Options Update: Microsoft Attracts Heavy Put Volume Ahead of Earnings

After the market closes on Thursday, Jan. 22, Microsoft
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is scheduled to slip into the earnings confessional to release its fiscal second-quarter performance.

Currently, analysts are expecting the world’s leading software developer to report a profit of 49 cents per share, a penny shy of last year’s results. Historically, MSFT has bested Wall Street’s views in 3 of the prior 4 reporting periods, with an average upside surprise of 3.88%.

Heading into the report, options traders have piled into put positions, as the stock’s Schaeffer’s put/call open interest ratio (SOIR) of 0.79 ranks above 89% of all those taken during the past year. What’s more, the International Securities Exchange (ISE) and Chicago Board Options Exchange (CBOE) 10-day put/call ratio is higher than 80% of all those taken during the prior 52 weeks, underscoring this preference for bearish bets.

This speculation has extended into today’s trading, as put volume has more than doubled MSFT’s daily average. What’s more, this spike in volume has placed the shares on our Intraday Volume Explosion List. Amid the more than 34,000 puts changing hands on MSFT today, some 20,000 have traded at the stock’s out-of-the-money February 18 strike, drawing my attention this afternoon.

Microsoft option volume details

The Anatomy of a Microsoft Put Position

This trend toward MSFT put options has taken a twist in today’s trading. Looking at the chart above, you can see that the vast majority of today’s volume has traded at the bid, suggesting that traders are selling puts. Running with this theme, I noticed that a block of 2,336 contracts changed hands at 10:44 a.m. Eastern time at the bid price of $0.80, suggesting that the options were potentially sold to open. The total credit received for this trade arrives at $186,880 — ($0.80 * 100)*2,336 = $186,880. Remember that a put-sell trader keeps the premium received on the trade as long as the underlying shares remain above the sold strike through expiration, which, in this case, is Feb. 20, 2009.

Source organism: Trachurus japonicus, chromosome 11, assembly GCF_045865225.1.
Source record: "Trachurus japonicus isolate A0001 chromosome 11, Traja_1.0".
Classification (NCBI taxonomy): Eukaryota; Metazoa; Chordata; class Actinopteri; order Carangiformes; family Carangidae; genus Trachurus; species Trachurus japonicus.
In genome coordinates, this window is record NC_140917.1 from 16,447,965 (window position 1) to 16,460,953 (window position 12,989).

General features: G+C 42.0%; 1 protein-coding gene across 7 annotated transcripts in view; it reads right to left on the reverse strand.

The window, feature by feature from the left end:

By entering this trade, the investor is indicating that he expects MSFT to hold steady despite the company’s looming earnings report later this week. With the selloff in the broad market holding sway today, MSFT is off nearly 5% at last check, pushing the shares closer to breaching key technical support. That said, let’s see if the stock’s technical or sentiment backdrops provide any additional drivers for this trade.

Getting Technical

Technically speaking, MSFT has lost more than 40% during the past 52 weeks, outpacing the tech-laden Nasdaq Composite’s (COMP) decline of 34% for the same time frame. What’s more, the equity remains locked in battle with resistance at its falling 10-week and 20-week moving averages. Since December, MSFT has finished the week above these intermediate-term trendlines on only 3 occasions. Currently, the security is being pinched between its 10-week moving average and support at the 18.50 region. This area has held as support for MSFT since mid-November 2008, and offers some ballast for a sold February 18 put position. However, a breach of this area following a poorly received quarterly report could point toward an extension of MSFT’s long-term decline.

Weekly chart of Microsoft since December 2007 with 10-week and 20-week moving averages

The Sentiment Drivers

Despite the burgeoning pessimism among options traders, Wall Street analysts are excessively bullish on MSFT. Currently, 15 of the 19 analysts following the shares rate them a “buy” or better, with no “sell” ratings to be found, according to Zacks. Additionally, Thomson Financial reports that the average 12-month price target for MSFT rests at $27.53 per share – a 39% premium to the stock’s Friday close at $19.71 per share. A lackluster earnings report or poor fiscal guidance could prompt downgrades or price-target cuts from this bullish bunch.

Sentiment indicators for Microsoft

The Verdict?

Trading options ahead of an earnings report is risky business, and MSFT is no exception. Judging by the groundswell of put open interest heading into the report, investor expectations could rest below Wall Street’s view for second-quarter earnings of 49 cents per share. However, more emphasis should be placed on MSFT’s forward looking statements. Clearly, today’s put sellers are not expecting anything out of the ordinary on this front. Personally, given the information above, I would avoid making any sizable bets on the shares until after MSFT releases its report.

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Copyright Schaeffer’s Investment Research. www.schaeffersresearch.com.